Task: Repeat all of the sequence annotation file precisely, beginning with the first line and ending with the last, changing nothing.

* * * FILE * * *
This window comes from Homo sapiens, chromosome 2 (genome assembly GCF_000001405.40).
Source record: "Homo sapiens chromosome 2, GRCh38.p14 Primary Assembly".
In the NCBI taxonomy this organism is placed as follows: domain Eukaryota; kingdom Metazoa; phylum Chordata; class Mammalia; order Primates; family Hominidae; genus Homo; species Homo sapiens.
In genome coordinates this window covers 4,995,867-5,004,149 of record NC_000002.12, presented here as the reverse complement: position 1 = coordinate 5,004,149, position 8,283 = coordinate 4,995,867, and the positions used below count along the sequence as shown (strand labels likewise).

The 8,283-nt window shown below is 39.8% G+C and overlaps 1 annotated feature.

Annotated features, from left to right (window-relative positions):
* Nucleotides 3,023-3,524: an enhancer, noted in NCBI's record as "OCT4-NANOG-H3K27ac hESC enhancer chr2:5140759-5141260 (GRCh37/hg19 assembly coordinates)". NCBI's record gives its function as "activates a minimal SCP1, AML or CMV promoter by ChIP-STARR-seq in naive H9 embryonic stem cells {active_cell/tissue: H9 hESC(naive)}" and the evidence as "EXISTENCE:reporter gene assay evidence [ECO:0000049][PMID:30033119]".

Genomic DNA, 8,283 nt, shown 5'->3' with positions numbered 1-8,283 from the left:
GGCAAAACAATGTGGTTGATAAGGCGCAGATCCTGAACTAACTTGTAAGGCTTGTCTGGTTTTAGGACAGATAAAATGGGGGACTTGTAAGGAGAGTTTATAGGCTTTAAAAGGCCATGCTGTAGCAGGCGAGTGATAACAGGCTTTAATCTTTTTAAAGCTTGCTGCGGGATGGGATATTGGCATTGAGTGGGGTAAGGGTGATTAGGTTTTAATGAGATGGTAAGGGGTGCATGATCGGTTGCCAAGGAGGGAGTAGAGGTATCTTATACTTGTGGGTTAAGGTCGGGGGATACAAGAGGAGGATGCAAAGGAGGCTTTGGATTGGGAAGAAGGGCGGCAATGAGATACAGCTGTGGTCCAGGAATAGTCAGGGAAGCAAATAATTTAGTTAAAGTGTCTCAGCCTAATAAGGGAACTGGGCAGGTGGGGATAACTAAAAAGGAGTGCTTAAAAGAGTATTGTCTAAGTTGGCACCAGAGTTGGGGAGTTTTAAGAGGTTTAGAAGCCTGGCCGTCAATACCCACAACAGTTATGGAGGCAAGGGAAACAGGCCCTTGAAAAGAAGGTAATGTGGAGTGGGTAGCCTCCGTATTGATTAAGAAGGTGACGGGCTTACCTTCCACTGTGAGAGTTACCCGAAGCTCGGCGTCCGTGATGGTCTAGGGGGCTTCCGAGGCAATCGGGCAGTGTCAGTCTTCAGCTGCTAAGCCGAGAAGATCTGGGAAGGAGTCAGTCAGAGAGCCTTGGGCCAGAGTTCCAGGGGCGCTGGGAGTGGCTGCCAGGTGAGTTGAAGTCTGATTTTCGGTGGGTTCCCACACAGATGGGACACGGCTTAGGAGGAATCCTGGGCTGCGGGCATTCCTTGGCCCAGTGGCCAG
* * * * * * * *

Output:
This window comes from Homo sapiens, chromosome 2 (genome assembly GCF_000001405.40).
Source record: "Homo sapiens chromosome 2, GRCh38.p14 Primary Assembly".
In the NCBI taxonomy this organism is placed as follows: domain Eukaryota; kingdom Metazoa; phylum Chordata; class Mammalia; order Primates; family Hominidae; genus Homo; species Homo sapiens.
In genome coordinates this window covers 4,995,867-5,004,149 of record NC_000002.12, presented here as the reverse complement: position 1 = coordinate 5,004,149, position 8,283 = coordinate 4,995,867, and the positions used below count along the sequence as shown (strand labels likewise).

The 8,283-nt window shown below is 39.8% G+C and overlaps 1 annotated feature.

Annotated features, from left to right (window-relative positions):
* Nucleotides 3,023-3,524: an enhancer, noted in NCBI's record as "OCT4-NANOG-H3K27ac hESC enhancer chr2:5140759-5141260 (GRCh37/hg19 assembly coordinates)". NCBI's record gives its function as "activates a minimal SCP1, AML or CMV promoter by ChIP-STARR-seq in naive H9 embryonic stem cells {active_cell/tissue: H9 hESC(naive)}" and the evidence as "EXISTENCE:reporter gene assay evidence [ECO:0000049][PMID:30033119]".

Genomic DNA, 8,283 nt, shown 5'->3' with positions numbered 1-8,283 from the left:
GGCAAAACAATGTGGTTGATAAGGCGCAGATCCTGAACTAACTTGTAAGGCTTGTCTGGTTTTAGGACAGATAAAATGGGGGACTTGTAAGGAGAGTTTATAGGCTTTAAAAGGCCATGCTGTAGCAGGCGAGTGATAACAGGCTTTAATCTTTTTAAAGCTTGCTGCGGGATGGGATATTGGCATTGAGTGGGGTAAGGGTGATTAGGTTTTAATGAGATGGTAAGGGGTGCATGATCGGTTGCCAAGGAGGGAGTAGAGGTATCTTATACTTGTGGGTTAAGGTCGGGGGATACAAGAGGAGGATGCAAAGGAGGCTTTGGATTGGGAAGAAGGGCGGCAATGAGATACAGCTGTGGTCCAGGAATAGTCAGGGAAGCAAATAATTTAGTTAAAGTGTCTCAGCCTAATAAGGGAACTGGGCAGGTGGGGATAACTAAAAAGGAGTGCTTAAAAGAGTATTGTCTAAGTTGGCACCAGAGTTGGGGAGTTTTAAGAGGTTTAGAAGCCTGGCCGTCAATACCCACAACAGTTATGGAGGCAAGGGAAACAGGCCCTTGAAAAGAAGGTAATGTGGAGTGGGTAGCCTCCGTATTGATTAAGAAGGTGACGGGCTTACCTTCCACTGTGAGAGTTACCCGAAGCTCGGCGTCCGTGATGGTCTAGGGGGCTTCCGAGGCAATCGGGCAGTGTCAGTCTTCAGCTGCTAAGCCGAGAAGATCTGGGAAGGAGTCAGTCAGAGAGCCTTGGGCCAGAGTTCCAGGGGCGCTGGGAGTGGCTGCCAGGTGAGTTGAAGTCTGATTTTCGGTGGGTTCCCACACAGATGGGACACGGCTTAGGAGGAATCCTGGGCTGCGGGCATTCCTTGGCCCAGTGGCCAG